THE SNATCHER is set in the UK just a few years from now. The country is unravelling as the true impact of a divisive Brexit and a world in which Trump rules becomes clear. This dynamic political shift has prompted a massive leaning toward the right and allowed successive governments to bring in increasingly draconian policies.
The internet is now militantly controlled and, as a result, has driven audiences toward the now state run TV network where they will be fed politically laced propaganda. The jewel in the crown of the network’s schedule is THE SNATCHER. Presented by eccentric host Grand Helpmann, THE SNATCHER is a game show in which families risk all they have to win big. Desire for fame, greed and at times enforced desperation means the show is never in need of would be contestants.
Tonight two families, the Whites, led by the loud mouthed and Snatcher uber-fan, Mary (Faye McKeever) and the Petifers, spearheaded by determined yet downtrodden Jennifer (Sinead Keenan), face off against one another in an attempt to win a better life for themselves. Unexpected twists and turns leave the audience stunned as, very quickly, one of the families faces losing everything they had.
The contestants compete not just against one another but also a fearful and terrifying adversary. The more rounds you complete and the more you gamble the more you run the risk of encountering The Snatcher, a strange mythical creature from a bygone era. He is never far away. He will come for you, your possessions and your family. He acts without mercy and is ruthless in his actions. You do not want to meet him.
It’s a genuine pleasure to welcome you tonight. A genuine pleasure. Shall we see who’s here to play?
– Grand Helpmann
News & Reviews
by Christopher McGill
THE SNATCHER has never been more timely. The world is embracing fascism again. The Right feels emboldened, confident. Their views are no longer toxic or even extreme. Nigel Farage can address a Nazi rally one day and present his LBC radio show the next. Immigrants are called cockroaches in a national newspaper, and their children are left to drown in the Mediterranean. Our world and the world of THE SNATCHER move closer and closer every day.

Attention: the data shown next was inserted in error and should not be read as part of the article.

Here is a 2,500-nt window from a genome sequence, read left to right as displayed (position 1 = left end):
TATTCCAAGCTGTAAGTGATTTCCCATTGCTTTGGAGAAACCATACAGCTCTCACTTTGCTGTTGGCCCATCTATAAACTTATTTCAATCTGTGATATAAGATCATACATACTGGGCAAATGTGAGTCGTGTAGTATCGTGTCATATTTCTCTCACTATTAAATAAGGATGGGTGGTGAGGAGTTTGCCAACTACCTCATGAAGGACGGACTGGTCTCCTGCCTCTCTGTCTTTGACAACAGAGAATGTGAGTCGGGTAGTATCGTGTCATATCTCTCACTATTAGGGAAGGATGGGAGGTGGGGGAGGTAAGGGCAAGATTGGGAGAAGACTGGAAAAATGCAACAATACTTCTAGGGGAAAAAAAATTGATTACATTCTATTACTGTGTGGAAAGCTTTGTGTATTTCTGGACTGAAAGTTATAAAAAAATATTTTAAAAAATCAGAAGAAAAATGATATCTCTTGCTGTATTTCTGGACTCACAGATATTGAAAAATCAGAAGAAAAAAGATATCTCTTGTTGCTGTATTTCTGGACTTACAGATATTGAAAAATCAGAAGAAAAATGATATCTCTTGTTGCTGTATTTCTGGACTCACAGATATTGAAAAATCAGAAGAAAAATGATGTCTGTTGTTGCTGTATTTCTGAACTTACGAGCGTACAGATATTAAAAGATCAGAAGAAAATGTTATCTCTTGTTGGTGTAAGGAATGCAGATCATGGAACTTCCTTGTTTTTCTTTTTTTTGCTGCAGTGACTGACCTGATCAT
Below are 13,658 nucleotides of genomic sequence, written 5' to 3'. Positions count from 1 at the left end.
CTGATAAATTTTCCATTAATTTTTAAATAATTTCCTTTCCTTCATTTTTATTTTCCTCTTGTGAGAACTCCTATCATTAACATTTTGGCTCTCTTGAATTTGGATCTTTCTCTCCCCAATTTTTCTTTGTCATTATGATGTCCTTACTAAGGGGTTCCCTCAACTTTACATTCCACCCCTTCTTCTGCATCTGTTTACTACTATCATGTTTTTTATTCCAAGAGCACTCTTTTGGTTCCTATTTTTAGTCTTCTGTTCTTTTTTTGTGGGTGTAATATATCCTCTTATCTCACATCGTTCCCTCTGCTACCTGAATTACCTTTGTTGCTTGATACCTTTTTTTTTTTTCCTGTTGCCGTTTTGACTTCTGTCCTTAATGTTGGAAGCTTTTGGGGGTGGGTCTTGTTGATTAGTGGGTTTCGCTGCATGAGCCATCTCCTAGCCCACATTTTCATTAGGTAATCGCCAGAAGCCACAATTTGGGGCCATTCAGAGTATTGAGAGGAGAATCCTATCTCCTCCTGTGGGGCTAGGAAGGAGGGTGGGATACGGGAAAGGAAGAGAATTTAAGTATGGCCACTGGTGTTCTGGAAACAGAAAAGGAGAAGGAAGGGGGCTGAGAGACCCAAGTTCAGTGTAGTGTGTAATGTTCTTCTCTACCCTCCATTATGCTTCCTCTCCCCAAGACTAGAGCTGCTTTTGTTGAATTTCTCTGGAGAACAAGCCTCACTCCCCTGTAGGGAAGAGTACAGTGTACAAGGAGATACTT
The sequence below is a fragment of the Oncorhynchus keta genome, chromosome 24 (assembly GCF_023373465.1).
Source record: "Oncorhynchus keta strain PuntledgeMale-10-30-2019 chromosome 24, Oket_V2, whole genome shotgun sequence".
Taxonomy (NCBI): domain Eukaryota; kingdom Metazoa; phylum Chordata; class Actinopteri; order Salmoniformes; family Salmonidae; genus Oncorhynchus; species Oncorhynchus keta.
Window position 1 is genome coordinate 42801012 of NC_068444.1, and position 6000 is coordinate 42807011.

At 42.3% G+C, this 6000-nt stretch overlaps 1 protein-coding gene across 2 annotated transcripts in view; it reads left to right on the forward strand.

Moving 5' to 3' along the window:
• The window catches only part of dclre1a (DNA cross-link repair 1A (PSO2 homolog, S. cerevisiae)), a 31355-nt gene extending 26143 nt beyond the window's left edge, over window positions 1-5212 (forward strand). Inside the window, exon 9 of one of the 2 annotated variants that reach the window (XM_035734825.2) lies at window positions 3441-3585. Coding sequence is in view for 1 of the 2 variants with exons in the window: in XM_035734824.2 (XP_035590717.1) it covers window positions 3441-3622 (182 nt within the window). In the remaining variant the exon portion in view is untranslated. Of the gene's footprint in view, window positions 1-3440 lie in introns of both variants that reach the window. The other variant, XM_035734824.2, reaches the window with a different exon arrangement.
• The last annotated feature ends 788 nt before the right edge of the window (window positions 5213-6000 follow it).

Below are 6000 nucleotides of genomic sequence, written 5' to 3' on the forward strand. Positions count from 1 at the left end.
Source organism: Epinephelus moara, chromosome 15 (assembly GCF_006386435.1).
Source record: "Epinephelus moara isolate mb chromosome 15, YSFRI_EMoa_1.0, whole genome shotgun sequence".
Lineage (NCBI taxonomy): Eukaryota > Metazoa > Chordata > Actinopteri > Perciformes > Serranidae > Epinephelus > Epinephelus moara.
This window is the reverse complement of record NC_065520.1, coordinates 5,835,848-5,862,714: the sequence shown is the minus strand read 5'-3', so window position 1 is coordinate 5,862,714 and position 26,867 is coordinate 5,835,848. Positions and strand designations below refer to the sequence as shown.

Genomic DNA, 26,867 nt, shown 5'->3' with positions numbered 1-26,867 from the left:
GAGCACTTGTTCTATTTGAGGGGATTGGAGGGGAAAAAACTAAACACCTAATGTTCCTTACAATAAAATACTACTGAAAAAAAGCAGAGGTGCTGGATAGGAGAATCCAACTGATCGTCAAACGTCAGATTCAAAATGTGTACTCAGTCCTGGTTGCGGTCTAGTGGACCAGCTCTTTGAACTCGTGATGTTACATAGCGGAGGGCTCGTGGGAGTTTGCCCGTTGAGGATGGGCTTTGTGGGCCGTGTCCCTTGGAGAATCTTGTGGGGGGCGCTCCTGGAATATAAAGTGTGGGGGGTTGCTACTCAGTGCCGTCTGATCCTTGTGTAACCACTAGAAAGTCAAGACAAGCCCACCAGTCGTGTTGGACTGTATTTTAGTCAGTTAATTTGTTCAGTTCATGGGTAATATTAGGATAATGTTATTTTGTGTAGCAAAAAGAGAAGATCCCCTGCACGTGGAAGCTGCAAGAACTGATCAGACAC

In THE SNATCHER, the citizens need entertaining and the tame reality shows of yesteryear no longer satiate their hunger. They need more. This new era of game show, without frills and brutal in it’s design can offer them what they desire. Harsh lighting, concrete breeze blocks and industrial metals create an intimidating set in which the action unravels. Epically theatrical in scale the contestants are dwarfed by their environment as they attempt to survive.
The larger than life Grand Helpmann, the lovechild of Willy Wonka and
Howard Beale (Network), guides the contestants through the game.
Meanwhile stalking the corridors backstage and desperate to come in lurks
The Snatcher. A creature so unsettling that references to the Child-
Catcher and the Wicked Witch of the West pale in comparison.
Tonally THE SNATCHER will hark back to a bygone era. Technology has almost regressed to that used in the 70s and 80s resulting in an unnerving aesthetic. Something familiar yet forgotten.
Director – Christopher McGill
Ten years ago, Christopher became associate film director at the Royal Shakespeare Company, working on numerous productions including the award winning Matilda,
King Lear, Hamlet, Macbeth and Richard II. Soon after that he founded Dusthouse, a production company specialising in creating unique content for the country’s leading theatre, opera and dance companies. A leading creative force within the performing arts industry, Dusthouse’s distinctive visual style has evolved through a shared passion for live performance, film, sound design and music.
Christopher’s directing credits with Dusthouse include promotional films for Young Frankenstein (Mel Brooks / Fiery Angel ), Sunny Afternoon (Ray Davies / Sonia Friedman Productions), Matilda (RSC), Clybourne Park (Royal Court), SUN (Hofesh Shechter), Curious Incident of the Dog and the Night-Time (National Theatre) and Obsession (Ivo Van Hove / Barbican).
His other directing work includes the award-winning short film STANDING STILL and multiple music videos for Lucy Rose including Nebraska starring Danny Dyer, and for Mercury Music Award winner Speech Debelle.